Sidebar to the article Sexual Assault Cases: Exploring the Importance of Non-DNA Forensic Evidence by Heather Waltke, Gerald LaPorte, Danielle Weiss, Dawn Schwarting, Minh Nguyen, and Frances Scott.
Drug-facilitated sexual assaults (DFSA) are increasing nationwide, especially among college-age women. Alcohol and drugs are common contributors to sexual assault, especially assaults committed by acquaintances, because they can cause diminished capacity and make a person vulnerable to their surroundings. Depending on the drug, effects can be felt as quickly as 20 minutes after ingestion and can cause amnesia for up to 8 hours. Whether a “date-rape” drug such as alprazolam (Xanax) or gamma-hydroxybutyric acid (GHB) is unknowingly ingested or a mainstream party drug such as alcohol, methylenedioxy-methamphetamine (Ecstasy), or marijuana is used voluntarily, the identification of these substances through toxicological testing may offer a jury compelling evidence indicating a victim’s inability to have consented to the advances of an alleged assailant.
Ensuring that toxicological testing is completed in a timely manner is paramount due to the rapid metabolic process and excretion rates of many drugs. NIJ is currently supporting research to explore new ways of extending the testing window to allow drugs to be detected days or even weeks after ingestion. This novel research is looking at complexes formed between proteins in the blood and the drug, which remain in the blood for weeks after ingestion. This could offer evidence of a victim’s incapacitation in cases where reporting of the assault is delayed.
Toxicological testing is complicated by the emergence over the past decade of “designer” drugs, which may not be detectable using a lab’s usual methods. NIJ-supported research has also confirmed that many of these drugs break down very rapidly in blood or urine, even in samples that have already been collected and refrigerated or frozen, as they would be in a suspected DFSA case. Drugs also are broken down into metabolites by the body, and little is known about the metabolites of these new drugs. Often, these metabolites are present at higher levels than the original drug, so it is critical to be able to identify them if present in the body of a DFSA victim. NIJ is committed to supporting research to identify these metabolites, determine which new drugs are being abused, and develop new methods for identifying these emerging drugs.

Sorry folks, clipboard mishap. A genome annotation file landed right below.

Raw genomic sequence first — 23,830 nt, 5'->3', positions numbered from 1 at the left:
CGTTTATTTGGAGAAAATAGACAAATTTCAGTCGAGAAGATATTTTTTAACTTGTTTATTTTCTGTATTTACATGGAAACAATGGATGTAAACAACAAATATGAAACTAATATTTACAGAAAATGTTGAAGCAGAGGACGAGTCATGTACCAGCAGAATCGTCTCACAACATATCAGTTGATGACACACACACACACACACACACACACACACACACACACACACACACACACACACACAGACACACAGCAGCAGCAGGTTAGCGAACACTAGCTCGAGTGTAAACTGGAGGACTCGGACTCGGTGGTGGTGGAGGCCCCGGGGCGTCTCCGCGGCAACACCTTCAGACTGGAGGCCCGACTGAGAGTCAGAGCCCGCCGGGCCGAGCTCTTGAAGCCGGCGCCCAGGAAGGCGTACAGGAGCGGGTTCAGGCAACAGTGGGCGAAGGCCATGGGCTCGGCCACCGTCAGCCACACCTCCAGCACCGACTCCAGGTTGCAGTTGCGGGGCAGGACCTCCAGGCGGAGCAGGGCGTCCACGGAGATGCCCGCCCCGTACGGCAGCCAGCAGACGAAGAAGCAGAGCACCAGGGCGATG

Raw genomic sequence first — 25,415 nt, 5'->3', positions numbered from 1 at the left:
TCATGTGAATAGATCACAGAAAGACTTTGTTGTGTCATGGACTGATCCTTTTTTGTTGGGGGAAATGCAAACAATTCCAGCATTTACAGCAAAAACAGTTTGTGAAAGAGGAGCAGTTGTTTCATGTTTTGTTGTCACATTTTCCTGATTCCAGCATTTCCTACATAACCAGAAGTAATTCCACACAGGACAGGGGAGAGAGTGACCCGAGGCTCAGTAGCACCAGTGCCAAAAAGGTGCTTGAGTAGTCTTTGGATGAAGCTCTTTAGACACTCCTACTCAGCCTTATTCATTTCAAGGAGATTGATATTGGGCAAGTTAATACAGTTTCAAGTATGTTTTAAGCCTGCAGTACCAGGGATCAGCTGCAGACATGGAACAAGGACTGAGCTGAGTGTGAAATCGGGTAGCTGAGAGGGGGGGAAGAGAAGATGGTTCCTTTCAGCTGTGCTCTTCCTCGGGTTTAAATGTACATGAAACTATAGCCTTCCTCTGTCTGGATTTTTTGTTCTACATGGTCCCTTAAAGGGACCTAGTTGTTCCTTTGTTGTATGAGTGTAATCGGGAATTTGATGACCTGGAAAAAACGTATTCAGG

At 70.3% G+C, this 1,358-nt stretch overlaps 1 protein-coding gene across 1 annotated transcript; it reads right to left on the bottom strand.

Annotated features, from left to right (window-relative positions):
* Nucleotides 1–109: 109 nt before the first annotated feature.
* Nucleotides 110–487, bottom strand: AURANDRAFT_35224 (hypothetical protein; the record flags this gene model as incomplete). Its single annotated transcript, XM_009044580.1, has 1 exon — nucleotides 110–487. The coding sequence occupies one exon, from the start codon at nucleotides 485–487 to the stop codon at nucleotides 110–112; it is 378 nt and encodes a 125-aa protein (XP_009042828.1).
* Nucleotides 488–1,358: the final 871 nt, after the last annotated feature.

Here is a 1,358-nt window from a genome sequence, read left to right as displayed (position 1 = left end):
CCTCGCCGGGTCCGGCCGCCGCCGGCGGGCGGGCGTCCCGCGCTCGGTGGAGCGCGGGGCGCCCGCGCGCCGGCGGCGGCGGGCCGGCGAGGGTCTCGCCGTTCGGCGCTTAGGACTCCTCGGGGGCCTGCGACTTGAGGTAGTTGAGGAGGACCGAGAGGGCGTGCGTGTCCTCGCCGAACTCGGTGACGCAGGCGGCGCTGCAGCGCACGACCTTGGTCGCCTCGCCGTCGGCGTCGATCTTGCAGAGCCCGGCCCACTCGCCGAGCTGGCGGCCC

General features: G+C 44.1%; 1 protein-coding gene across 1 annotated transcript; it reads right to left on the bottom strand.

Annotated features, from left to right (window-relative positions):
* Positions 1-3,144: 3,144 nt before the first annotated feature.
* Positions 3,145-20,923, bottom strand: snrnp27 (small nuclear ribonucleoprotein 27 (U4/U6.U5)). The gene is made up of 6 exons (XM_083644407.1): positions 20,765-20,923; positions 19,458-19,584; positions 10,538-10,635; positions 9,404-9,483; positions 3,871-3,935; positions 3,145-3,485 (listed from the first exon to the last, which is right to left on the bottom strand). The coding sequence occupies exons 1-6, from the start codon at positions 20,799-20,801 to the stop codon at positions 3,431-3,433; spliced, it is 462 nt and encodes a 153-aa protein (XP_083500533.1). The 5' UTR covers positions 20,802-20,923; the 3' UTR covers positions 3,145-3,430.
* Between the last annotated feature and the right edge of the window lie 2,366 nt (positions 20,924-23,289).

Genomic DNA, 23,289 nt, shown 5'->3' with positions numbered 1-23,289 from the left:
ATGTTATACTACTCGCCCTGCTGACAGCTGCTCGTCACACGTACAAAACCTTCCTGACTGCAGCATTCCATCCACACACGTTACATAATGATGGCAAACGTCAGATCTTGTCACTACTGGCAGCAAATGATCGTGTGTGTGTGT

About This Article
This article was published as part of NIJ Journal issue number 279, published April 2018, as a sidebar to the article Sexual Assault Cases: Exploring the Importance of Non-DNA Forensic Evidence by Heather Waltke, Gerald LaPorte, Danielle Weiss, Dawn Schwarting, Minh Nguyen, and Frances Scott.
[note 1] Steven Lawyer et al., “Forcible, Drug-Facilitated, and Incapacitated Rape and Sexual Assault Among Undergraduate Women,” Journal of American College Health 58 no. 5 (October 2010): 453-460. Recent news reports describe incidents on college campuses such as the University of Missouri (UM) and Northwestern University where fraternities were using date-rape drugs at parties and for initiations. At UM, the Delta Upsilon fraternity initiation process allegedly required new members to drug women in order to incapacitate them and engage in sexual activity. The fraternity is even alleged to have supplied the drugs. These examples are not unique; a 2015 study from the University of Pennsylvania notes that 6 percent of the students were sexually assaulted while they were incapacitated. Claire Landsbaum, "University of Missouri Fraternity Allegedly Forced New Members to Give Women Date-Rape Drugs," The Cut, October 14, 2016; Joe Sterling, ”Sex Assault, Date-Rape Drug Allegations Rattle Northwestern," CNN Wire, February 7, 2017; and David Cantor et al., Report on the AAU Campus Climate Survey on Sexual Assault and Sexual Misconduct (New York: Association of American Universities, 2015).